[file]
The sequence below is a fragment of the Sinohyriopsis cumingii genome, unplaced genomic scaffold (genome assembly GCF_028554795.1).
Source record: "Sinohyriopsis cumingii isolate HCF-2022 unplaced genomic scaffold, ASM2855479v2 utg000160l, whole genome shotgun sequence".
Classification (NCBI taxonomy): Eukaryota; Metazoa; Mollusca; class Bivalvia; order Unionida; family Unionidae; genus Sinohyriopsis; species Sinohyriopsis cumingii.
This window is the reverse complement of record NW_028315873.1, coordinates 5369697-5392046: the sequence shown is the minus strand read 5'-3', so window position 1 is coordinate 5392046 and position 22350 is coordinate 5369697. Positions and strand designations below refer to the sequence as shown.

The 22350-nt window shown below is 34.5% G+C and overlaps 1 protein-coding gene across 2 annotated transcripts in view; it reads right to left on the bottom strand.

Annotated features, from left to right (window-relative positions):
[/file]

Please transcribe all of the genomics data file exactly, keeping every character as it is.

The sequence below is a fragment of the Sinohyriopsis cumingii genome, unplaced genomic scaffold (genome assembly GCF_028554795.1).
Source record: "Sinohyriopsis cumingii isolate HCF-2022 unplaced genomic scaffold, ASM2855479v2 utg000160l, whole genome shotgun sequence".
Classification (NCBI taxonomy): Eukaryota; Metazoa; Mollusca; class Bivalvia; order Unionida; family Unionidae; genus Sinohyriopsis; species Sinohyriopsis cumingii.
This window is the reverse complement of record NW_028315873.1, coordinates 5369697-5392046: the sequence shown is the minus strand read 5'-3', so window position 1 is coordinate 5392046 and position 22350 is coordinate 5369697. Positions and strand designations below refer to the sequence as shown.

The 22350-nt window shown below is 34.5% G+C and overlaps 1 protein-coding gene across 2 annotated transcripts in view; it reads right to left on the bottom strand.

Annotated features, from left to right (window-relative positions):